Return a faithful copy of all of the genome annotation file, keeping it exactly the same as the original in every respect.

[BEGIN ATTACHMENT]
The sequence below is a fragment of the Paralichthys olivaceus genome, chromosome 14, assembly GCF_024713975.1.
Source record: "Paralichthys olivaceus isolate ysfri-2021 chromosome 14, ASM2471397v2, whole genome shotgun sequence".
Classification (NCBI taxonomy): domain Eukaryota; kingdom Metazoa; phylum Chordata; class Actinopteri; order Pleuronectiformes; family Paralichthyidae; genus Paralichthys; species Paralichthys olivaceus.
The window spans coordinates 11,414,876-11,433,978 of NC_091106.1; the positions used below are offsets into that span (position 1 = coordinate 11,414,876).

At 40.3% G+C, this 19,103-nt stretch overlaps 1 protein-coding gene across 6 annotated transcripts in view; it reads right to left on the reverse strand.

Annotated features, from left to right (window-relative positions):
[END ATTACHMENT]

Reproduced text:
The sequence below is a fragment of the Paralichthys olivaceus genome, chromosome 14, assembly GCF_024713975.1.
Source record: "Paralichthys olivaceus isolate ysfri-2021 chromosome 14, ASM2471397v2, whole genome shotgun sequence".
Classification (NCBI taxonomy): domain Eukaryota; kingdom Metazoa; phylum Chordata; class Actinopteri; order Pleuronectiformes; family Paralichthyidae; genus Paralichthys; species Paralichthys olivaceus.
The window spans coordinates 11,414,876-11,433,978 of NC_091106.1; the positions used below are offsets into that span (position 1 = coordinate 11,414,876).

At 40.3% G+C, this 19,103-nt stretch overlaps 1 protein-coding gene across 6 annotated transcripts in view; it reads right to left on the reverse strand.

Annotated features, from left to right (window-relative positions):